For some, this accurate.

But for many others…we’d say the majority of people…sticking to your guns is not enough.

That’s because people who want to be great, sometimes believe they aren’t.

You can’t be great if you don’t think you are.

So when we write: “…stick to your guns,…”, we’re referring to a mindset, not the action you’re taking.

Both action and mindset are crucial though. They work together.

But it’s easy for them to work against each other. And this is our point: For most people they do work against each other.

Take Perry for example.

· · ·

For decades he held many disempowering beliefs.

All beliefs like beliefs like themselves. So Perry’s early beliefs, spawned similar ones. Before long he had a collection of similarly disempowering beliefs.

We like to call this collection a belief constellation. They resemble billions of stars on a clear night. Like a constellation, they connect, forming a picture.

That picture is one’s reality.

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Belief constellations resemble pictures painted in the sky by connecting stars. In the same way celestial patterns form objects, your beliefs form your reality. (Photo: Frederik de Wit)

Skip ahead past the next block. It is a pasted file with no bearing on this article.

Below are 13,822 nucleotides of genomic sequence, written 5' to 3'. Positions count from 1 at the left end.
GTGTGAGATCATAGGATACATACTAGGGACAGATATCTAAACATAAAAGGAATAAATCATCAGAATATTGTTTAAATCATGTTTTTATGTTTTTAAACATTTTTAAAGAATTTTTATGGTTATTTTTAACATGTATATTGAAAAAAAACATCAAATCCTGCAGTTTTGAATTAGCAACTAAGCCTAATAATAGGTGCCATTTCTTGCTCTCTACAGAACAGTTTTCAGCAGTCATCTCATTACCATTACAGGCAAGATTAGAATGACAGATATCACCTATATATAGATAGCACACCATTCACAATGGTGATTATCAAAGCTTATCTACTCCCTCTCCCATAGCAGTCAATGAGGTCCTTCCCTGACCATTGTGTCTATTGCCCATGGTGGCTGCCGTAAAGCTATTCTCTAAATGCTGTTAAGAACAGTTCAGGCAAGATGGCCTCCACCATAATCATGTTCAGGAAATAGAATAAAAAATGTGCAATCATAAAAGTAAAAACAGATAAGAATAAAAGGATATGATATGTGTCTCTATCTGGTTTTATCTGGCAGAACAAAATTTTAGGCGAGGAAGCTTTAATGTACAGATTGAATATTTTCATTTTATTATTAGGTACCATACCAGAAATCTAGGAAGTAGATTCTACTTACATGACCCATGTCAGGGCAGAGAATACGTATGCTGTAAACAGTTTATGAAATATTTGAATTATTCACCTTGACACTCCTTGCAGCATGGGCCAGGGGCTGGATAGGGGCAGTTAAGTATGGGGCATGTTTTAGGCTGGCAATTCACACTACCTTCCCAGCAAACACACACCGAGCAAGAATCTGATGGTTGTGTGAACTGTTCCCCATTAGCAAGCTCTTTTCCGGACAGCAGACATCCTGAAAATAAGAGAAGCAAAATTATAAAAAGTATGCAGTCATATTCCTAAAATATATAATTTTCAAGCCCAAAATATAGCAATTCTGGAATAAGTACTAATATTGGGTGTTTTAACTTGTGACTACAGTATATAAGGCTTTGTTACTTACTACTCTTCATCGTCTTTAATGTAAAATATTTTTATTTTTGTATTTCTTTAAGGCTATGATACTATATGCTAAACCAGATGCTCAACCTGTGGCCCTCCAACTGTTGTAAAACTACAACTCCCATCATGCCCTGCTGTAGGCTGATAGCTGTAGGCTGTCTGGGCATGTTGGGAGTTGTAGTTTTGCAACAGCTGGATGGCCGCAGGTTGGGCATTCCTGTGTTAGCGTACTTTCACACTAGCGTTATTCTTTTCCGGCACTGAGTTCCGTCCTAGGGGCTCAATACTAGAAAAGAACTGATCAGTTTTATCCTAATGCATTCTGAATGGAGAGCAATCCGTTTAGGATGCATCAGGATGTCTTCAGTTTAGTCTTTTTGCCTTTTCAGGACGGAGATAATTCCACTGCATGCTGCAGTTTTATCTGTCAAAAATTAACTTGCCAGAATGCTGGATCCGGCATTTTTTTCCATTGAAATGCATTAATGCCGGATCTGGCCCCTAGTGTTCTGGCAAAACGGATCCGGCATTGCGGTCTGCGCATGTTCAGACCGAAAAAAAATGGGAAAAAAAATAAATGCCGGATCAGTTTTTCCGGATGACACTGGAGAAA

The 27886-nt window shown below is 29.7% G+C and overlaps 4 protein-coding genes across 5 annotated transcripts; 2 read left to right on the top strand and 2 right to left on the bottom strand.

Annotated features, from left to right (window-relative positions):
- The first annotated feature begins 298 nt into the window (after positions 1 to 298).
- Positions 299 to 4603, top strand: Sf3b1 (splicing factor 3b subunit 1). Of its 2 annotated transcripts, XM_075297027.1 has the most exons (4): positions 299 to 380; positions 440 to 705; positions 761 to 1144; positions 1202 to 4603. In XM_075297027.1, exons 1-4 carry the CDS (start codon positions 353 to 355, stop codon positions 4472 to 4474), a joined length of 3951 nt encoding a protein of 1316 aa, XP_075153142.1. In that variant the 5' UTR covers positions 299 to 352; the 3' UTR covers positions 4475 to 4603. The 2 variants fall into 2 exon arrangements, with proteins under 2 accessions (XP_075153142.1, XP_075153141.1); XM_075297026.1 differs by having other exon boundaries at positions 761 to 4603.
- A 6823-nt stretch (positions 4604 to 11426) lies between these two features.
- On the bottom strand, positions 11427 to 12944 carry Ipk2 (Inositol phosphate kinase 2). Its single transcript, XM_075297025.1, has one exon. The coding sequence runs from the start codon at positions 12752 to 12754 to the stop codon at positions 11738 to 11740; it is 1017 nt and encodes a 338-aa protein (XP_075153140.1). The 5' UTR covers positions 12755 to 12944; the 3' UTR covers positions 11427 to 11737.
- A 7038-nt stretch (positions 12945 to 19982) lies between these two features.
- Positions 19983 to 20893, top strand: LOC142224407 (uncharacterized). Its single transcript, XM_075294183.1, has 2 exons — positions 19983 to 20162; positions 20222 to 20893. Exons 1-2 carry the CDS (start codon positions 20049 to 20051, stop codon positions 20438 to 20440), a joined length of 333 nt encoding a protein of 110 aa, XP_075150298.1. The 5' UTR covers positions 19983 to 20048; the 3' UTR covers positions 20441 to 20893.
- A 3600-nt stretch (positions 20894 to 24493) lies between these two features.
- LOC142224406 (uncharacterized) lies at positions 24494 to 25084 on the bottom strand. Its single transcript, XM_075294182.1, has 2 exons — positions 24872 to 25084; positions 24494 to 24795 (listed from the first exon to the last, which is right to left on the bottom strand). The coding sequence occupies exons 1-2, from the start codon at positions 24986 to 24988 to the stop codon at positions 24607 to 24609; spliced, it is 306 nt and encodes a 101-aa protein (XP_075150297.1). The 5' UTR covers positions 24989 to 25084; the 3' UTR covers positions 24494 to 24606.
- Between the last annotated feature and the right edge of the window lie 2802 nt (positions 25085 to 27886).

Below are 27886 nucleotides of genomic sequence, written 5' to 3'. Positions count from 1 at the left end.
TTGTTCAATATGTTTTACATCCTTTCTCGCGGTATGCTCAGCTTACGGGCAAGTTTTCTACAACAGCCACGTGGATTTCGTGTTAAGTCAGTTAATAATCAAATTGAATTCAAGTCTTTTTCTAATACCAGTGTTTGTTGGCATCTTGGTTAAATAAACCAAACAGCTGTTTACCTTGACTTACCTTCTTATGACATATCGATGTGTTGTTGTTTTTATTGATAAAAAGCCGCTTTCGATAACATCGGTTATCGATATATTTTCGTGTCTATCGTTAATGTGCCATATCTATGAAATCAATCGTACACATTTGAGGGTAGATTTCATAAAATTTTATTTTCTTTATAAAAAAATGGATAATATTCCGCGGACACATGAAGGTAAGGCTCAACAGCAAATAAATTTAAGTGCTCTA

Belief constellations are tightly woven. It’s hard to find the originating belief. One of Perry’s earliest disempowering beliefs, in this life time, for example, was “I’m an oddball and alone.”

Usually Perry was on his own. His parents were often aloof. His brothers were doing their own things. When the three brothers were together, the younger and older brothers often teased him.

It didn’t matter if it was playful, or malicious. Perry, a serious young boy, took these experiences as seriously as everything else, interpreting them to mean he was alone. And vulnerable. And insecure.

Life always reflects one’s mood through life experiences and situations. Not surprisingly, Perry found more and more “evidence” supporting his insecurity:

He got into a fight with a neighbor boy, which he lost. He was shot at by another young boy armed with a gun. A neighbor’s dog chased him up a tree. A nasty bike accident left him permanently scarred.

Then his parents divorced.

Of course, plenty life experiences reflected Perry’s invulnerability too.

But you can only see evidence for your predominant beliefs. Young Perry’s dominant belief was “I’m vulnerable”.

· · ·

The earlier in life a belief is formed, the more time it has to accumulate like beliefs. Over time, belief constellations become “the way life is”.

By then, most don’t have objective access to the beliefs. They don’t question the “what is”-ness of their interpretations which have hardened into beliefs.

They just believe life is this way.

Remember thought: while life reflects evidence consistent with that, it simultaneously contains evidence to the contrary.

That means, one’s life experience, no matter how dour, can change.